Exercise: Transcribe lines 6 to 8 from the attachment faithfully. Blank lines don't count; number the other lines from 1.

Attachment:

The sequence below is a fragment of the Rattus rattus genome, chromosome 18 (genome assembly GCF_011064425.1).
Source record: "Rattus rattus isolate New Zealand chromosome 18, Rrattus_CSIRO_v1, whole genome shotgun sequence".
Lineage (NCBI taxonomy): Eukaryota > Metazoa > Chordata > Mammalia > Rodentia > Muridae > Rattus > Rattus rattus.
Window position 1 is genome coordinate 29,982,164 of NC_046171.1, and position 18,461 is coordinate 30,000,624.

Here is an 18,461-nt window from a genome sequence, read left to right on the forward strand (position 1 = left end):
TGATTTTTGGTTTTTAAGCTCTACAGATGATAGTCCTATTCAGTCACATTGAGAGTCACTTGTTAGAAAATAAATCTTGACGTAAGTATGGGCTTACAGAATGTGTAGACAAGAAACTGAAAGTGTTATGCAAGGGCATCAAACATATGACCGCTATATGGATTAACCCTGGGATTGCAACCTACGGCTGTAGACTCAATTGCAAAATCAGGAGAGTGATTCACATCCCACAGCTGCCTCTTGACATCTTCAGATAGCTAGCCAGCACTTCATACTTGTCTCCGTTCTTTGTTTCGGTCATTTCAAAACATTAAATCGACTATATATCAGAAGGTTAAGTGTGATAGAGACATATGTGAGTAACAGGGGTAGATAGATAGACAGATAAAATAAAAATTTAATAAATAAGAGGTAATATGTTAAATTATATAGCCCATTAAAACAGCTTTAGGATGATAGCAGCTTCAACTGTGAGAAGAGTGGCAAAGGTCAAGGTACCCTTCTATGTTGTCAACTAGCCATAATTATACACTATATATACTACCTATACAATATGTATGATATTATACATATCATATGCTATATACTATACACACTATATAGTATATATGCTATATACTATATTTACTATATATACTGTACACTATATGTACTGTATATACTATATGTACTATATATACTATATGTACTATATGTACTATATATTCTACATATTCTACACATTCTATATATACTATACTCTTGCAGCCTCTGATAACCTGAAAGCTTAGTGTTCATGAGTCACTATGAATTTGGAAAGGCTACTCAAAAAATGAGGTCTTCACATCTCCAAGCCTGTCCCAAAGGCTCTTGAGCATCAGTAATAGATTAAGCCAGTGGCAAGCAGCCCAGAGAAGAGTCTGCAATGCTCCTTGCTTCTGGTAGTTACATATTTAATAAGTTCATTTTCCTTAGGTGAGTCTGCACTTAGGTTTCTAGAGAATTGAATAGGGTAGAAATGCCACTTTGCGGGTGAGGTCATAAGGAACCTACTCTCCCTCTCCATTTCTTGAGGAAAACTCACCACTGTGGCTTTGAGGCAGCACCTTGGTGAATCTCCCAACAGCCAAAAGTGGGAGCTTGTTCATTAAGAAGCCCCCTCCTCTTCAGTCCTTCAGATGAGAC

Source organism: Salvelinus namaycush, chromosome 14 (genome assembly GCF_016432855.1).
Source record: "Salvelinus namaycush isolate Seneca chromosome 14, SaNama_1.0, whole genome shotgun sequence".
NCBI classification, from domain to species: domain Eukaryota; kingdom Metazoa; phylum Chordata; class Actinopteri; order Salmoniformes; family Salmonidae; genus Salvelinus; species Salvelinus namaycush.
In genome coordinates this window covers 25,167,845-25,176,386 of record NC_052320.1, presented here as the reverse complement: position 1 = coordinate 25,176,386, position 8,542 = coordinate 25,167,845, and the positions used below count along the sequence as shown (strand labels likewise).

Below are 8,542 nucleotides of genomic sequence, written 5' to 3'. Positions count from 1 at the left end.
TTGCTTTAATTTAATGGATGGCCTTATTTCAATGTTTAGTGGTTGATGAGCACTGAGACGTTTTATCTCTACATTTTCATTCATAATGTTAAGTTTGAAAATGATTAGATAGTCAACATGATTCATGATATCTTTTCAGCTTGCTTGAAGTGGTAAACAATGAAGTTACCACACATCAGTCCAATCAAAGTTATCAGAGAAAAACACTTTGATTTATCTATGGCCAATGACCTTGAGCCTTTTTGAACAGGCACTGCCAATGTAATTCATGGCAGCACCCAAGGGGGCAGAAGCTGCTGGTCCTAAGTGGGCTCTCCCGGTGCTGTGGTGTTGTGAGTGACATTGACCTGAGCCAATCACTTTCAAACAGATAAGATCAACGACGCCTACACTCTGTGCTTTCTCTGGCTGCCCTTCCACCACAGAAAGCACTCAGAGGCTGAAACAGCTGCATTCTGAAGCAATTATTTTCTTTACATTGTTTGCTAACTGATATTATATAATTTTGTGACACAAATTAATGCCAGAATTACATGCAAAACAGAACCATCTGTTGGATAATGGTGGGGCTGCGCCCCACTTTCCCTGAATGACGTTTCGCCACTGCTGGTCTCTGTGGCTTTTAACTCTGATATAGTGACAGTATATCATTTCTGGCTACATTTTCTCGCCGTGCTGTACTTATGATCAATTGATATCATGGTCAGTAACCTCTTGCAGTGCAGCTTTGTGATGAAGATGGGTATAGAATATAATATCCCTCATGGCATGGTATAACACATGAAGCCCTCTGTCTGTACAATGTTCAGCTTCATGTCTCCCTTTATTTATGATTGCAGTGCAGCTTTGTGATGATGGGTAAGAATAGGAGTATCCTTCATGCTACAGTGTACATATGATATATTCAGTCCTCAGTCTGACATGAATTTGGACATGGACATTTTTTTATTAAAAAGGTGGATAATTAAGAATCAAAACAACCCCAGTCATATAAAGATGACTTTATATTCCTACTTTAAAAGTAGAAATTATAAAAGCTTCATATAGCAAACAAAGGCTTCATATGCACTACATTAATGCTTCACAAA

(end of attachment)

TGATTTTTGGTTTTTAAGCTCTACAGATGATAGTCCTATTCAGTCACATTGAGAGTCACTTGTTAGAAAATAAATCTTGACGTAAGTATGGGCTTACAGAATGTGTAGACAAGAAACTGAAAGTGTTATGCAAGGGCATCAAACATATGACCGCTATATGGATTAACCCTGGGATTGCAACCTACGGCTGTAGACTCAATTGCAAAATCAGGAGAGTGATTCACATCCCACAGCTGCCTCTTGACATCTTCAGATAGCTAGCCAGCACTTCATACTTGTCTCCGTTCTTTGTTTCGGTCATTTCAAAACATTAAATCGACTATATATCAGAAGGTTAAGTGTGATAGAGACATATGTGAGTAACAGGGGTAGATAGATAGACAGATAAAATAAAAATTTAATAAATAAGAGGTAATATGTTAAATTATATAGCCCATTAAAACAGCTTTAGGATGATAGCAGCTTCAACTGTGAGAAGAGTGGCAAAGGTCAAGGTACCCTTCTATGTTGTCAACTAGCCATAATTATACACTATATATACTACCTATACAATATGTATGATATTATACATATCATATGCTATATACTATACACACTATATAGTATATATGCTATATACTATATTTACTATATATACTGTACACTATATGTACTGTATATACTATATGTACTATATATACTATATGTACTATATGTACTATATATTCTACATATTCTACACATTCTATATATACTATACTCTTGCAGCCTCTGATAACCTGAAAGCTTAGTGTTCATGAGTCACTATGAATTTGGAAAGGCTACTCAAAAAATGAGGTCTTCACATCTCCAAGCCTGTCCCAAAGGCTCTTGAGCATCAGTAATAGATTAAGCCAGTGGCAAGCAGCCCAGAGAAGAGTCTGCAATGCTCCTTGCTTCTGGTAGTTACATATTTAATAAGTTCATTTTCCTTAGGTGAGTCTGCACTTAGGTTTCTAGAGAATTGAATAGGGTAGAAATGCCACTTTGCGGGTGAGGTCATAAGGAACCTACTCTCCCTCTCCATTTCTTGAGGAAAACTCACCACTGTGGCTTTGAGGCAGCACCTTGGTGAATCTCCCAACAGCCAAAAGTGGGAGCTTGTTCATTAAGAAGCCCCCTCCTCTTCAGTCCTTCAGATGAGAC

Source organism: Salvelinus namaycush, chromosome 14 (genome assembly GCF_016432855.1).
Source record: "Salvelinus namaycush isolate Seneca chromosome 14, SaNama_1.0, whole genome shotgun sequence".